At the official ceremony on Ammunition Hill to mark the 50th anniversary of Jerusalem's reunification, President of Israel Reuven Rivlin said, "We can't sing the praises of a united Jerusalem in which 40% of the population live in what is the most impoverished urban area in Israel. We must not accept that 50 years after the reunification of the Jerusalem, the situation of Jerusalem, capital of the State of Israel, has declined, so that it is now ranked among the lowest socio-economic clusters in the country." Not for the first time, Rivlin’s remarks interrupted a series of impassioned cliches May 24. As has happened before, the president told Israelis the way things really are.
Rivlin had shown the same courage during the Holocaust Memorial Day ceremony exactly one month earlier. At that event, he pleaded with Israelis to stop using the Holocaust as "the prism through which we view the world," to steer clear of a tendency toward victimhood and to adopt a perspective based on inner strength and self-confidence.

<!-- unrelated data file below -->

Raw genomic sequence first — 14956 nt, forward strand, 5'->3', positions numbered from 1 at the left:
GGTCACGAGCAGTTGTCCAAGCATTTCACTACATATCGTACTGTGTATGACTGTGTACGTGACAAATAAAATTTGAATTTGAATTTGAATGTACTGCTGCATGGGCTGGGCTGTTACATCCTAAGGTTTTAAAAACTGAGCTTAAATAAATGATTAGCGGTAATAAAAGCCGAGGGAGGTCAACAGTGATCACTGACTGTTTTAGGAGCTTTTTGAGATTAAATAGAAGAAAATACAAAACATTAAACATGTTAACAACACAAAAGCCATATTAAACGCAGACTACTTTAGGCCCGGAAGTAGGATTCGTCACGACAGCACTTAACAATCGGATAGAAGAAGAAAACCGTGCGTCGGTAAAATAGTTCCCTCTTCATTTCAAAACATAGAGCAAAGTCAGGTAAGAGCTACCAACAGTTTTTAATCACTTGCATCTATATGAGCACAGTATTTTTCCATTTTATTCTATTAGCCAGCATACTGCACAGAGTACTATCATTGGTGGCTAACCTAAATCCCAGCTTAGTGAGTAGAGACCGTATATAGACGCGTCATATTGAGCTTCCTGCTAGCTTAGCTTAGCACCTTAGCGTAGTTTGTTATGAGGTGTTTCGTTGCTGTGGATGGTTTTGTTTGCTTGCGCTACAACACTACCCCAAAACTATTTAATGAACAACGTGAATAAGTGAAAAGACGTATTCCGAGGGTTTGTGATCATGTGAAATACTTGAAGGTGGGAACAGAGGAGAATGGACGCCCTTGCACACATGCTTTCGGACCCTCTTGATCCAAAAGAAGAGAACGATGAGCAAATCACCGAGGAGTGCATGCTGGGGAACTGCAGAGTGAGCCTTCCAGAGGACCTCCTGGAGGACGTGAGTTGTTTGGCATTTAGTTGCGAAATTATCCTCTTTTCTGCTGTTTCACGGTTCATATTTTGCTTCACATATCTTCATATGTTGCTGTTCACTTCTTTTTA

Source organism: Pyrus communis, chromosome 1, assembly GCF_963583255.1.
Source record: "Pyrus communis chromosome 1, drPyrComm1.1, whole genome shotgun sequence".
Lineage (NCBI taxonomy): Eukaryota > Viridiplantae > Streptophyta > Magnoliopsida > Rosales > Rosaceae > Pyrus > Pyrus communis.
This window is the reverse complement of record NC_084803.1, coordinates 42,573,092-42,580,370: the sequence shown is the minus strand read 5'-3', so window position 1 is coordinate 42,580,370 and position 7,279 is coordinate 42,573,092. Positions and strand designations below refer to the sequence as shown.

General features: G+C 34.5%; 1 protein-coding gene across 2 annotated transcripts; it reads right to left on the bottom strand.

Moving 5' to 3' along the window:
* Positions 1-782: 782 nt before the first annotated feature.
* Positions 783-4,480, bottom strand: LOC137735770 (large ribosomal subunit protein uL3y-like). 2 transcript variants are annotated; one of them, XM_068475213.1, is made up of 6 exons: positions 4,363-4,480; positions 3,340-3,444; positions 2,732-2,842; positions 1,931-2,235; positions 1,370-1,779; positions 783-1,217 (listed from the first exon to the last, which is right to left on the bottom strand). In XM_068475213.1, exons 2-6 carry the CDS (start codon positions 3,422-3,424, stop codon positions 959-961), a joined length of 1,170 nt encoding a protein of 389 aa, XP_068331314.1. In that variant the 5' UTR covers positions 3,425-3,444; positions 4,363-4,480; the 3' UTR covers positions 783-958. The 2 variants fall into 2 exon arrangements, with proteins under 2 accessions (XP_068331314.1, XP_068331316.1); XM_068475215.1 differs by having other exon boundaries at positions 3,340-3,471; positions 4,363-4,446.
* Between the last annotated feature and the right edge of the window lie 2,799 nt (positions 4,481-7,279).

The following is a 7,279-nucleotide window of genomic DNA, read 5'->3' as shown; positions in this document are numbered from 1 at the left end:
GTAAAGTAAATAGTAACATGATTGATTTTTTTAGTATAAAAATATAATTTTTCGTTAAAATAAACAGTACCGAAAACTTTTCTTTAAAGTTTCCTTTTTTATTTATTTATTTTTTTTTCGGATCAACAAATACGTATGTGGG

This week, the Jerusalem-born Rivlin, a member of the Likud, presented Israelis with an unflattering view of what is actually happening in the capital city. He did not bring up partition, nor did he doubt for a moment that Jews have historical and emotional ties to the city. What he did tell them about was the city's 323,000 Arab residents, who live in poverty and neglect in East Jerusalem's neighborhoods. It is hard to recall another speech at an event like this in which an official figure dared to taint the celebrations with a message so important and so sad.
The jubilee celebrating Jerusalem's reunification was marked by relatively few problems. This year, organizers tried to make the event more grandiose than usual. The budget for the main parade, known as the "Dance of the Flags," was increased from 300,000 to half a million shekels (from $84,000 to $140,000). A record 60,000 people participated in the march, which passed through the main streets of East Jerusalem for the first time in years. In the past, police had kept it off that route out of concern for a possible eruption of violence between Jewish marchers and local Arab residents. This year, the police increased their presence along the route significantly to secure the marchers, many of whom were young people from the religious Zionist sector.